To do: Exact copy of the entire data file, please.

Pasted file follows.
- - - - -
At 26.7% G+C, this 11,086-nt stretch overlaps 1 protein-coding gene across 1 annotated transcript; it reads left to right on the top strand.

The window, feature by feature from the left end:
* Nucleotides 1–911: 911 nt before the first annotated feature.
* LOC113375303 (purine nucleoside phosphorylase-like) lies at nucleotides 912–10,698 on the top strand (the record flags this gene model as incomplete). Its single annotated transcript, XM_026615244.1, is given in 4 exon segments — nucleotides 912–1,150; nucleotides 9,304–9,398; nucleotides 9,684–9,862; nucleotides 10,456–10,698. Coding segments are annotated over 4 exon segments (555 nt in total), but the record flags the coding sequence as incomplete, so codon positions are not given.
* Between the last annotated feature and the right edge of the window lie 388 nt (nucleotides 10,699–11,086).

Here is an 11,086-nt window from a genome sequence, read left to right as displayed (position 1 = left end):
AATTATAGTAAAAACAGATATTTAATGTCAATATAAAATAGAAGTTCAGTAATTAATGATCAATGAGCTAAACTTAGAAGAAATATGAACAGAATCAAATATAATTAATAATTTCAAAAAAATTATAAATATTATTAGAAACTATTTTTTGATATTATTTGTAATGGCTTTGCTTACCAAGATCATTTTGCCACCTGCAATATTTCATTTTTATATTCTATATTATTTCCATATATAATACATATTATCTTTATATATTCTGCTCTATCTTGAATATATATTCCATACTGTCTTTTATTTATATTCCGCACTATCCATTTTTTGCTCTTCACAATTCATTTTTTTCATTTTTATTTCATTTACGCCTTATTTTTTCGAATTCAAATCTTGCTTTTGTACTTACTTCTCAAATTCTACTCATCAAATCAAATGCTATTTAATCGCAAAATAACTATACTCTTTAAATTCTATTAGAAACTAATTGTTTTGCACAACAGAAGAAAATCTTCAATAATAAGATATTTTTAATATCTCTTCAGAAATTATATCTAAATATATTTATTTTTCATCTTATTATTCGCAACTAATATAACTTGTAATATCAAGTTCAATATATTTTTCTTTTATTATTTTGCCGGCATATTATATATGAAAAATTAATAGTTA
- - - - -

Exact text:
At 26.7% G+C, this 11,086-nt stretch overlaps 1 protein-coding gene across 1 annotated transcript; it reads left to right on the top strand.

The window, feature by feature from the left end:
* Nucleotides 1–911: 911 nt before the first annotated feature.
* LOC113375303 (purine nucleoside phosphorylase-like) lies at nucleotides 912–10,698 on the top strand (the record flags this gene model as incomplete). Its single annotated transcript, XM_026615244.1, is given in 4 exon segments — nucleotides 912–1,150; nucleotides 9,304–9,398; nucleotides 9,684–9,862; nucleotides 10,456–10,698. Coding segments are annotated over 4 exon segments (555 nt in total), but the record flags the coding sequence as incomplete, so codon positions are not given.
* Between the last annotated feature and the right edge of the window lie 388 nt (nucleotides 10,699–11,086).

Here is an 11,086-nt window from a genome sequence, read left to right as displayed (position 1 = left end):
AATTATAGTAAAAACAGATATTTAATGTCAATATAAAATAGAAGTTCAGTAATTAATGATCAATGAGCTAAACTTAGAAGAAATATGAACAGAATCAAATATAATTAATAATTTCAAAAAAATTATAAATATTATTAGAAACTATTTTTTGATATTATTTGTAATGGCTTTGCTTACCAAGATCATTTTGCCACCTGCAATATTTCATTTTTATATTCTATATTATTTCCATATATAATACATATTATCTTTATATATTCTGCTCTATCTTGAATATATATTCCATACTGTCTTTTATTTATATTCCGCACTATCCATTTTTTGCTCTTCACAATTCATTTTTTTCATTTTTATTTCATTTACGCCTTATTTTTTCGAATTCAAATCTTGCTTTTGTACTTACTTCTCAAATTCTACTCATCAAATCAAATGCTATTTAATCGCAAAATAACTATACTCTTTAAATTCTATTAGAAACTAATTGTTTTGCACAACAGAAGAAAATCTTCAATAATAAGATATTTTTAATATCTCTTCAGAAATTATATCTAAATATATTTATTTTTCATCTTATTATTCGCAACTAATATAACTTGTAATATCAAGTTCAATATATTTTTCTTTTATTATTTTGCCGGCATATTATATATGAAAAATTAATAGTTA